Yesterday, the Senate Armed Services Committee, of which I am a member, held a hearing on the conflict in Afghanistan with General John Campbell, Commander of U.S. Forces—Afghanistan and Resolute Support Mission. I greatly appreciate General Campbell’s 36 years of service to our nation. Like the many thousands of men and women who have sacrificed bravely in Afghanistan over the past 15 years, bringing justice to those who planned and perpetrated the September 11 attacks, General Campbell is an American hero.
Like most Americans, I often think about those heroes who never made it back from their tour of duty in Afghanistan, and the friends and families they left behind. And I think about the service members who will carry the physical and mental scars of battle with them for the rest of their lives. Reflecting on the sacrifices of this generation of warriors not only makes me extremely thankful, but also reminds us that we have an obligation, as a country, to look closely at our involvement in Afghanistan and have an open, honest dialogue about the future of our nation’s longest conflict.
In testimony before Senate and House committees, General Campbell stated that it would be at least 2024 – 8 years from today – before the Afghan government will have the institutional stability and economic resources to support its population. This means that the United States will be invested economically, and most likely in some security capacity as well, in supporting the Afghan government up until that time. To put that in perspective, by 2024 there will be active-duty U.S. Army officers who were born after America’s involvement in Afghanistan first started.
Afghanistan is a country smaller than the state of Texas, with fewer people than California. It has very few natural resources and is a land-locked territory about as far away geographically as you can get from the United States. There’s a strong argument to be made that the threats emanating from Afghanistan, while dangerous, are not existential to the United States in the way that a nuclear armed North Korea or a sophisticated cyber-threat could be. Yet we have spent an immense amount of American blood and treasure – hundreds of billions of dollars over the last 15 years. We have a moral, economic, and security obligation to ask ourselves what another decade of U.S. involvement will entail, and to weigh the expected costs and benefits.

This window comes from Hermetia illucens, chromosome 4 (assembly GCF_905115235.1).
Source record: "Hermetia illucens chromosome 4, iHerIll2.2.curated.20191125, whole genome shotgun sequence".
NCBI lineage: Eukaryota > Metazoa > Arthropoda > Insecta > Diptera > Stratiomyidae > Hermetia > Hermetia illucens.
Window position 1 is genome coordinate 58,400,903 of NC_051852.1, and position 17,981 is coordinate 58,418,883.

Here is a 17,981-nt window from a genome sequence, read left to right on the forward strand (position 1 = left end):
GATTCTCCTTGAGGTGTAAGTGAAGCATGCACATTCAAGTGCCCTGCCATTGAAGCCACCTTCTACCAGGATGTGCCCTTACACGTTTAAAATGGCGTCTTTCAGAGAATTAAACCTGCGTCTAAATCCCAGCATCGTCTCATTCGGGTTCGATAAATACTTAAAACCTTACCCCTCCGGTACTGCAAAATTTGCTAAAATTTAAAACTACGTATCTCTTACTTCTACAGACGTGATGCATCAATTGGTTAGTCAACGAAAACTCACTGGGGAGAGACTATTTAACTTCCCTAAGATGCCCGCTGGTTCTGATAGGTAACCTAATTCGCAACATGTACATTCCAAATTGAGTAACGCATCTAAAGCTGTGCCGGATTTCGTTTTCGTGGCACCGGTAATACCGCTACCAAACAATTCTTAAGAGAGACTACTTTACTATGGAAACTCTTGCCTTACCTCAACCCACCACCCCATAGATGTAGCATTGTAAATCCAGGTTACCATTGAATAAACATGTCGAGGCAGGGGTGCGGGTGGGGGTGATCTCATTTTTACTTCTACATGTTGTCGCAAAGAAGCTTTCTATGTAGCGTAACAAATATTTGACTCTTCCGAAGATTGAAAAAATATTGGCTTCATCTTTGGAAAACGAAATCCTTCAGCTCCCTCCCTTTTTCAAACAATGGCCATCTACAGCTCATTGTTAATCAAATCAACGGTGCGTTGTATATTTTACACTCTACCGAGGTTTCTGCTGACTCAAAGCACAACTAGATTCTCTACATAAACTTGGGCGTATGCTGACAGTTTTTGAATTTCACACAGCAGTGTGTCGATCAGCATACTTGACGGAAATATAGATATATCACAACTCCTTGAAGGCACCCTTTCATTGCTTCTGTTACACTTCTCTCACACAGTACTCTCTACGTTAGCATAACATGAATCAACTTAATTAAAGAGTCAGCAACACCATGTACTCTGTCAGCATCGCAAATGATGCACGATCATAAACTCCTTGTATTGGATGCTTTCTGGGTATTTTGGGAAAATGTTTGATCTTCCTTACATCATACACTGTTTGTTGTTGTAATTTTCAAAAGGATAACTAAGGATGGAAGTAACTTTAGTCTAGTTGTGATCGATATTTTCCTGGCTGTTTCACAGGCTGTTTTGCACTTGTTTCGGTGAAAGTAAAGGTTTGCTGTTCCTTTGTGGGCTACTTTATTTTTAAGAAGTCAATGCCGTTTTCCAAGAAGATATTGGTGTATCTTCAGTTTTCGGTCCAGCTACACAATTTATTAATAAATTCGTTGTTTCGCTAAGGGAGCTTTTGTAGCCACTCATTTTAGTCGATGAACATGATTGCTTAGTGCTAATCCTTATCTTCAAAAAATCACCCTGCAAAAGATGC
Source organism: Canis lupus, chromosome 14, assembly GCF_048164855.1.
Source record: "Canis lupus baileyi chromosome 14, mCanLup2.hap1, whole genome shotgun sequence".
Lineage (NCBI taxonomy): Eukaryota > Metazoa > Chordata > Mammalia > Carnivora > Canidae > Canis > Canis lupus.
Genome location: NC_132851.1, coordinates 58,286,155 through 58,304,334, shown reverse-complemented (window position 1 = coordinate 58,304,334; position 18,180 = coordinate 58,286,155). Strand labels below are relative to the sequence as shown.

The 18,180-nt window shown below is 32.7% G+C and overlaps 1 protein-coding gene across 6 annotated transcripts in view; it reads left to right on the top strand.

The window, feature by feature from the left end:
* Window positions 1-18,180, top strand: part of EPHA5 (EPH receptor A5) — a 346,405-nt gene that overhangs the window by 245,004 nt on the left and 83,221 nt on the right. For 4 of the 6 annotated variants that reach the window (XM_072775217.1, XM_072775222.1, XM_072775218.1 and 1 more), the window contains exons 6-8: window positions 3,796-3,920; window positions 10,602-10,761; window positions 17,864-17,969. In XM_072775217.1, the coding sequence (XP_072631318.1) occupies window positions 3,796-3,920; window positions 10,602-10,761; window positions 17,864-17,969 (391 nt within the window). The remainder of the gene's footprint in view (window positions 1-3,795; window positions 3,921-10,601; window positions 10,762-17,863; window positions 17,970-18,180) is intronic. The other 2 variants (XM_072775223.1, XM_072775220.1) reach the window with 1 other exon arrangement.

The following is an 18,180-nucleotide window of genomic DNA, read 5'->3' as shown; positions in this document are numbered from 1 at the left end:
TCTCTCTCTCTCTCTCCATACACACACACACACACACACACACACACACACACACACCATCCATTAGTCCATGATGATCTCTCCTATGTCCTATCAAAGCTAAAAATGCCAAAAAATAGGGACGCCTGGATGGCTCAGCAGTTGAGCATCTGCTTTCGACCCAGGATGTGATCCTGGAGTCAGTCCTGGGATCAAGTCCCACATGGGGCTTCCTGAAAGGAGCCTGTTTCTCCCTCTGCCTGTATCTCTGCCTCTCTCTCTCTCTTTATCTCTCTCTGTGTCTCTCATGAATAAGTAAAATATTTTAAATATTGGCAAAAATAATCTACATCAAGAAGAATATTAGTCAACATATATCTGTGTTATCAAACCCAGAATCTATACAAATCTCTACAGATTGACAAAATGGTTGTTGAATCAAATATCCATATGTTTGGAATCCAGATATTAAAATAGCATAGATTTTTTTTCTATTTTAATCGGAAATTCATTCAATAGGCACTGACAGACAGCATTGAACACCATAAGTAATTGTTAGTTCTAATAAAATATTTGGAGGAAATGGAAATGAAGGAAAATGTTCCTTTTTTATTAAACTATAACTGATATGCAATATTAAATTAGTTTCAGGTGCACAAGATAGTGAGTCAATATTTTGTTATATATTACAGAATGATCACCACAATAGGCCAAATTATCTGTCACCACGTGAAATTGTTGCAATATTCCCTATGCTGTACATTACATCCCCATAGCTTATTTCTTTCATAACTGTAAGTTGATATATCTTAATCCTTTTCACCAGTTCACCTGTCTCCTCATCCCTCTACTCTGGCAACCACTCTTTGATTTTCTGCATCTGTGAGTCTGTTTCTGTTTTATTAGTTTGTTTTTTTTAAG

The truth is, the American people have already begun to have this important conversation – they're just waiting for their elected representatives in Congress to catch up. I have heard from many Utahns, and Americans around the country,  who are concerned about what it will mean for them, their families, and their communities to line up a new generation of American service-members to be involved in Afghanistan. For centuries, Afghanistan has been either dominated by oppressive foreign powers or in the midst of violent civil upheaval and sectarian strife – we need to be honest with ourselves and with the American people about what it will take, assuming it is even possible, to build a functional, self-sustaining, representative government in such a place.
And we need to have an honest conversation here in Washington and across the country about what it takes to keep us safe from another 9/11-type attack. Military officials and elected representatives have an obligation to level with the  American people about what can be accomplished in a country like Afghanistan to protect our freedoms. I hope that this Congress and the presidential candidates will take up this task with the seriousness it deserves.